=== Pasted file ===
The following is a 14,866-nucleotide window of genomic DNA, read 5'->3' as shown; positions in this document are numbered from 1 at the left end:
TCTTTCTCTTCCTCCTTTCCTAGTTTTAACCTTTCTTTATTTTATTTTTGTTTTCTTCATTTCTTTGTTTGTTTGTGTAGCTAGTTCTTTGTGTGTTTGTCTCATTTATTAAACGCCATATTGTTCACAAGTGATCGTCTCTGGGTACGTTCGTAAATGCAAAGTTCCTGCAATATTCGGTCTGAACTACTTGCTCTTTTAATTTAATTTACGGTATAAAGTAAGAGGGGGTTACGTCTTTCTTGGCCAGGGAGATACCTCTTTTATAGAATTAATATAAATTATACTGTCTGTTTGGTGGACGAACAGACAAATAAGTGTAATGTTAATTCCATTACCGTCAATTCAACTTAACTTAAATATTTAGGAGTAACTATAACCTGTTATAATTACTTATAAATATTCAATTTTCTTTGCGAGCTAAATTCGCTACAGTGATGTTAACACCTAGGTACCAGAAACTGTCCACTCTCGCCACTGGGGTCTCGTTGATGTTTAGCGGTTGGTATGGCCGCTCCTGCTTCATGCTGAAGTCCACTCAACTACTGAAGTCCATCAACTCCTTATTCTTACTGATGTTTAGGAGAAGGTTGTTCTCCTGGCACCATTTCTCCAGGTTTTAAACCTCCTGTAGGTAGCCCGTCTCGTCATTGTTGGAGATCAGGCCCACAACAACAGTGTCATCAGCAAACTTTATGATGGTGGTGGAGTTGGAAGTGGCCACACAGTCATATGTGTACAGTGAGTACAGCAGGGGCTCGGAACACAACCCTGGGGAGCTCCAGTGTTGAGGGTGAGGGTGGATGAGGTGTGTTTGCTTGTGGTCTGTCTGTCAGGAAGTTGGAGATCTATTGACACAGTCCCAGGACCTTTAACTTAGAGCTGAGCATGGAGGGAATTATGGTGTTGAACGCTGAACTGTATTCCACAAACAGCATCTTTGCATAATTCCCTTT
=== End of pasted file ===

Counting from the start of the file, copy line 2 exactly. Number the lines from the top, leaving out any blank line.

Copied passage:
TCTTTCTCTTCCTCCTTTCCTAGTTTTAACCTTTCTTTATTTTATTTTTGTTTTCTTCATTTCTTTGTTTGTTTGTGTAGCTAGTTCTTTGTGTGTTTGTCTCATTTATTAAACGCCATATTGTTCACAAGTGATCGTCTCTGGGTACGTTCGTAAATGCAAAGTTCCTGCAATATTCGGTCTGAACTACTTGCTCTTTTAATTTAATTTACGGTATAAAGTAAGAGGGGGTTACGTCTTTCTTGGCCAGGGAGATACCTCTTTTATAGAATTAATATAAATTATACTGTCTGTTTGGTGGACGAACAGACAAATAAGTGTAATGTTAATTCCATTACCGTCAATTCAACTTAACTTAAATATTTAGGAGTAACTATAACCTGTTATAATTACTTATAAATATTCAATTTTCTTTGCGAGCTAAATTCGCTACAGTGATGTTAACACCTAGGTACCAGAAACTGTCCACTCTCGCCACTGGGGTCTCGTTGATGTTTAGCGGTTGGTATGGCCGCTCCTGCTTCATGCTGAAGTCCACTCAACTACTGAAGTCCATCAACTCCTTATTCTTACTGATGTTTAGGAGAAGGTTGTTCTCCTGGCACCATTTCTCCAGGTTTTAAACCTCCTGTAGGTAGCCCGTCTCGTCATTGTTGGAGATCAGGCCCACAACAACAGTGTCATCAGCAAACTTTATGATGGTGGTGGAGTTGGAAGTGGCCACACAGTCATATGTGTACAGTGAGTACAGCAGGGGCTCGGAACACAACCCTGGGGAGCTCCAGTGTTGAGGGTGAGGGTGGATGAGGTGTGTTTGCTTGTGGTCTGTCTGTCAGGAAGTTGGAGATCTATTGACACAGTCCCAGGACCTTTAACTTAGAGCTGAGCATGGAGGGAATTATGGTGTTGAACGCTGAACTGTATTCCACAAACAGCATCTTTGCATAATTCCCTTT